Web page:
Usually, a MBT carries 30-50 rounds of ammunition for its main gun, usually split between HE, HEAT and kinetic energy penetrator rounds. Some MBT's may also carry smoke or white phosphorus rounds.Some MBT's are equipped with an auto-loader, such as the French Leclerc, or the Russian T-64, T-72, T-80 and T-90 and, for this reason,the crew is reduced to 3 members.
The MBTs' secondary weapons, usually comprised of between one and four machine guns are used to engage infantry and light vehicles. Many MBT's mount one heavy caliber Anti Aircraft Machine Gun (AAMG), usually of.50 caliber (like the Browning M2 or DShK 12.7mm AAMG), which can be used against helicopters and low flying aircraft, although their effectiveness is limited in comparison to dedicated anti-aircraft artillery. The tank's machine guns are usually equipped with between 500 and 3000 rounds each.
Mobility[edit | edit source]
MBT, like previous models of tanks, move on treads, which allow a decent level of mobility over most terrain including sand and mud. They also allow tanks to climb over most obstacles. MBTs are impermeable, so they can even dive in not too deep water (3 meters max). On the other hand, treads aren't as fast as wheels, so the maximum speed of a tank is about 65 km/h (72 for the Abrams M1). The extreme weight of vehicles of this type (60-70 tons) also limits their speed. They are usually equipped with a 1200-1500 HP engine (more than 25000 cc) with an operational range near 500 km.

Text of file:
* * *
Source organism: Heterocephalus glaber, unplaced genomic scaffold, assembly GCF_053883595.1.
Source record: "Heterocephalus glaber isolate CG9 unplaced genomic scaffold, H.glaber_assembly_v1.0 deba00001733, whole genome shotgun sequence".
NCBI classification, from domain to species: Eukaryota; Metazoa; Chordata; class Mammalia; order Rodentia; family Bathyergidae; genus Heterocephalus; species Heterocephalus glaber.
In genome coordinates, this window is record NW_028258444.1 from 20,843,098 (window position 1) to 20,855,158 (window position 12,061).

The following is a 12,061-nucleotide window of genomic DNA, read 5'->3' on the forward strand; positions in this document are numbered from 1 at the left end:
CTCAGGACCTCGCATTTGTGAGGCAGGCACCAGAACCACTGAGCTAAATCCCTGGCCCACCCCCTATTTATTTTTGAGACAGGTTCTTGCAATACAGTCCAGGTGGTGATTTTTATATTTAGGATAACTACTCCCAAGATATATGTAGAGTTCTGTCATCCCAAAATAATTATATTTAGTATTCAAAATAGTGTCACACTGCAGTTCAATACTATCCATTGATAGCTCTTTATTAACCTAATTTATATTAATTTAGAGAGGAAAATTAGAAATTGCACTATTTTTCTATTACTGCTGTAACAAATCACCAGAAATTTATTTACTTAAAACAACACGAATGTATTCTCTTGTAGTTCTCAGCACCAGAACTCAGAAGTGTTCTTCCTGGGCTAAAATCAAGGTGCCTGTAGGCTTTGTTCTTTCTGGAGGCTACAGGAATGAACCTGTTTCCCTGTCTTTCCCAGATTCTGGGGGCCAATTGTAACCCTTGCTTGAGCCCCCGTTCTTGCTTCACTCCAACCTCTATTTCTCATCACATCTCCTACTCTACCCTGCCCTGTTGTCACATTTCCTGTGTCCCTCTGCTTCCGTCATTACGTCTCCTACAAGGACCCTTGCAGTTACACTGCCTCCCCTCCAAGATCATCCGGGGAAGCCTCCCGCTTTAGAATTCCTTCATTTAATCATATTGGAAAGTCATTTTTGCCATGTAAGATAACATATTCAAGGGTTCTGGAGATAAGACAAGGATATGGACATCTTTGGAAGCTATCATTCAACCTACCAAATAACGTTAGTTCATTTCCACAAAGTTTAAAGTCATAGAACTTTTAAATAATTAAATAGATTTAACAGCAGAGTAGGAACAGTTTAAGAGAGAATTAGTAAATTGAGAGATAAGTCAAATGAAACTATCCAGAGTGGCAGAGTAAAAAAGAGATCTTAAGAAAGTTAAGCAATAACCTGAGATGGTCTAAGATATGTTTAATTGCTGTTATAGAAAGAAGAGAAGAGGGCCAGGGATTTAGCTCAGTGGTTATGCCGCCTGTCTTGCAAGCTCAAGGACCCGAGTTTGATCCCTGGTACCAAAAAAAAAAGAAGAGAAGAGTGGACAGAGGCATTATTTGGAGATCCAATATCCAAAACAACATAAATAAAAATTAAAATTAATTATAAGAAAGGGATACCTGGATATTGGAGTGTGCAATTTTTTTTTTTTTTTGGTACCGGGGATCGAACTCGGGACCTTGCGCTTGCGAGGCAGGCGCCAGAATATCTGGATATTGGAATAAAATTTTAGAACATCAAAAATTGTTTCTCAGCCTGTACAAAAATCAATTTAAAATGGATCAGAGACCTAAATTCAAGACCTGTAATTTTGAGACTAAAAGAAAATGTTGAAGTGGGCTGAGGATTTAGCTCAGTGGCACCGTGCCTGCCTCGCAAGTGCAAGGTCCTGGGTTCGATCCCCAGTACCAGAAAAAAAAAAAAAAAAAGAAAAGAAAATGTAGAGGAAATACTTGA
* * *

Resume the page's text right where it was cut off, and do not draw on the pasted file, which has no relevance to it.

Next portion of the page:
Role[edit | edit source]
The Main Battle Tank fulfills the role the British had once called the 'Universal tank', filling almost all battlefield roles. The modern light tank supplements the MBT in expeditionary roles and situations where all major threats have been neutralized and excess weight in armor and armament would only hinder mobility and cost more money to operate.
See also[edit | edit source]
References[edit | edit source]
- Komarow, Steven (2005-03-29). "Tanks take a beating in Iraq". Usatoday.Com. http://www.usatoday.com/news/world/iraq/2005-03-29-abrams-tank-a_x.htm. Retrieved 2010-04-09.
- Komarow, Steven (2005-03-29). "Tanks adapted for urban fights they once avoided". Usatoday.Com. http://www.usatoday.com/news/world/2005-03-29-tank-inside_x.htm. Retrieved 2010-04-09.